First Americans

Kelly Lafferty Gerber I CNHI News Indiana

SHIRLEY  WILLARD, with the Fulton County Historical Society and organizer of the event, talks about why she thinks an apology should be issued during Indiana Indian Day on Saturday, April 22, at St. Joseph Catholic Church in Rochester

Tribal descendants accept apology for Trail of Death

at Gathering in Rochester, includes governor's proclamation


ROCHESTER - Descendants of the Potawatomi and Miami tribes were given a formal apology recently for their ancestors being driven out of the state, which resulted in the Trail of Death, a forced emigration of Native Americans from Indiana to Kansas in the 1800s.

Community members gathered Saturday at St, Joseph Catholic Church in Rochester as the stories of the Potawatomi and Miami Indians and their forced removal were told,

"There is an old Indian prophecy that a Great Awakening will start in Indiana and spread across the nation and world," said Shirley Willard, event organizer and member of the Potawatomi Trail of Death .Association "We believe it has started."

Ceremonies began with a blessing to reclaim peace by Father Mike McKinney in the very area the Potawatomi Indians were forced to leave. Main Street, which sits adjacent to the church, is where the tribe

was marched at gunpoint out of the town.

State Rep. Bill Friend then read a proclamation by Indiana Gov. Eric Holcomb to commemorate the event as the official Indiana Indian Day.

"The state of Indiana recognizes the special and historical significance of the many Indian tribes that have their legacy cemented in Indiana history as well as the sacrifices that these groups have made throughout the history of Indiana," the proclamation read.

And for descendants of the two tribes, acknowledgement by government officials of the atrocities that took place in September 1838 for the Potawatomi and in October 1846 for the Miami means continued healing.

The ceremony included stories and a play dedicated to the Potawatomi and Miami ancestors, performed by fourth-graders from Bethany Christian (Mennonite) School in Goshen. Descendants of both tribes were also given the opportunity to reflect on their heritage and what it meant to have the community come together in mourning and to ask for forgiveness.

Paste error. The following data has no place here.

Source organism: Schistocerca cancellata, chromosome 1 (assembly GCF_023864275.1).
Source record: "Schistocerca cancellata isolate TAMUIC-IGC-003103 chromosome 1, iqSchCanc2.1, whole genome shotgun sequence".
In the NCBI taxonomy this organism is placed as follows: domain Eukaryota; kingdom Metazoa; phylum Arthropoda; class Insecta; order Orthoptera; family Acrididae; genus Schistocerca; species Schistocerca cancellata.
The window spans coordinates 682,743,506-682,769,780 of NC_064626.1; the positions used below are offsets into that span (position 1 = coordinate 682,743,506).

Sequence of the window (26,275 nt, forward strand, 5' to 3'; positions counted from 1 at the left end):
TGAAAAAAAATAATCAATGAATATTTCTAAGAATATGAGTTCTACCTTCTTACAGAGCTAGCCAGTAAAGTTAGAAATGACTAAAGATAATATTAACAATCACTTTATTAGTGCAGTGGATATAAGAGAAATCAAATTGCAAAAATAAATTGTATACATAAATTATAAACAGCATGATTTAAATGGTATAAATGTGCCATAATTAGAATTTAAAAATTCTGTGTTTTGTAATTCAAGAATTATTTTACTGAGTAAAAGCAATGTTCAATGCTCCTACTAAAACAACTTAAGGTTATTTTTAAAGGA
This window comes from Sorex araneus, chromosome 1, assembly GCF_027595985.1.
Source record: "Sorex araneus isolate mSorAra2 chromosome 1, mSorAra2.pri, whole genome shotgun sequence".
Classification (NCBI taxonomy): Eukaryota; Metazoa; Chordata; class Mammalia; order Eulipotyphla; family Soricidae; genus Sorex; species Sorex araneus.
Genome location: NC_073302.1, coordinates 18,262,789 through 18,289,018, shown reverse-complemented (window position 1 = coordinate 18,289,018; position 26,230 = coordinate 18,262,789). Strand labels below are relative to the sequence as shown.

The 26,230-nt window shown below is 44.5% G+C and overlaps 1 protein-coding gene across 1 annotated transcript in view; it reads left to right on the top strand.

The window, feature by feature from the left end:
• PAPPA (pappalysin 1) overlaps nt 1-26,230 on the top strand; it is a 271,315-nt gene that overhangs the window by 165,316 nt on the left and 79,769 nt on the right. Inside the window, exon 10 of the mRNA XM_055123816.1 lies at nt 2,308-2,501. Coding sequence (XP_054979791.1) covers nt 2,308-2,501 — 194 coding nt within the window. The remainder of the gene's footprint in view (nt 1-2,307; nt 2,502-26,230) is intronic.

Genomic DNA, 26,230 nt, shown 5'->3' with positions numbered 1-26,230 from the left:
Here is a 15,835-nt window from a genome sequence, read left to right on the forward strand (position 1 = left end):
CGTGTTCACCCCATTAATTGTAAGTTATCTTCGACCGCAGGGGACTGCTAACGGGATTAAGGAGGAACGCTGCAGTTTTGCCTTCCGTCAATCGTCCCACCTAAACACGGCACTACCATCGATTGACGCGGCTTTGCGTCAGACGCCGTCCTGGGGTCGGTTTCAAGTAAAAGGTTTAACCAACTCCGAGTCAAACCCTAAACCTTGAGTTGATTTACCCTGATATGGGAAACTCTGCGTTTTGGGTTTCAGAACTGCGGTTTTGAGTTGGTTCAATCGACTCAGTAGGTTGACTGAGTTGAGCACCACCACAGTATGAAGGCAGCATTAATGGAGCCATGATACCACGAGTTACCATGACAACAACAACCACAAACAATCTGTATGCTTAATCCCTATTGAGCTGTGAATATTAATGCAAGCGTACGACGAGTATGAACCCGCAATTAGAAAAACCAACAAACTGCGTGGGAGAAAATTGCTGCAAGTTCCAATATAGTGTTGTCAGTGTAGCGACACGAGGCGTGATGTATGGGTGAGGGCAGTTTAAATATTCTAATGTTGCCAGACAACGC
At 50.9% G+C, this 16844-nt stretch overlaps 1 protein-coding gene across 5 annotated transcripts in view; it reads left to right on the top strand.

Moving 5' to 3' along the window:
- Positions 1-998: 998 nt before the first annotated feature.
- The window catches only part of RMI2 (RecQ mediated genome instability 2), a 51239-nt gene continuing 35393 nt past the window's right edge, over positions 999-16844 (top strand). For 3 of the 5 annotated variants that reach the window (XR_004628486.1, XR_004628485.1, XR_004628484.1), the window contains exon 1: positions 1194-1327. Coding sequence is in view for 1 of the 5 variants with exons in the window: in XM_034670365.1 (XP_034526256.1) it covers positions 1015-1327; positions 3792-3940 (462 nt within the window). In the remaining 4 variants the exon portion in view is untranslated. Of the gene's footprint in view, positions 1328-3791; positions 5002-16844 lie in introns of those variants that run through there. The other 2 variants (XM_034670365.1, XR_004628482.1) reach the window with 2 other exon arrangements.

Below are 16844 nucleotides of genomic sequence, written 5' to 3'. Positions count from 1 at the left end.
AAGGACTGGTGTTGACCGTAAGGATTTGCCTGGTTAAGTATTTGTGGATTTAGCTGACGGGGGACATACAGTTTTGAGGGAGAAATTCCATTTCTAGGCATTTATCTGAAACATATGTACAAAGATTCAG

"For the governor to agree with the citizens, it's a land- mark," said Brian Buchanan, principal chief of the Miami

Nation of Indians of the state of Indiana.

It's an epitome of citizenship in the state of Indiana right now and I thank the governor. Unfortunately, I don't have that feeling with state legislation and haven't for many, many years"

At least six Miami Indians died as a result of their journey before settling farther west. There were 42 known deaths from the Potawatomi tribe. To- day, Native Americans still struggle to receive legislative support for their communities, Buchanan said.

"That's a good start, for the future to come, but we're still fighting the same battles we were 25 to 30 years ago" he said. "And I don't see that changing anytime soon."

Attendees also recited an emotional apology as the descendants of the two tribes stood in place of their ancestors.

"Therefore we, the citizens of Indiana, on behalf of the slate of Indiana, do issue this formal apology to the Native American Indians whose ancestors were forced to leave Indiana," the crowd read in unison. "We ask for your forgiveness, and pledge to tell the stories of this tragic part of our state's history so that the suffering of your people may not be forgotten,"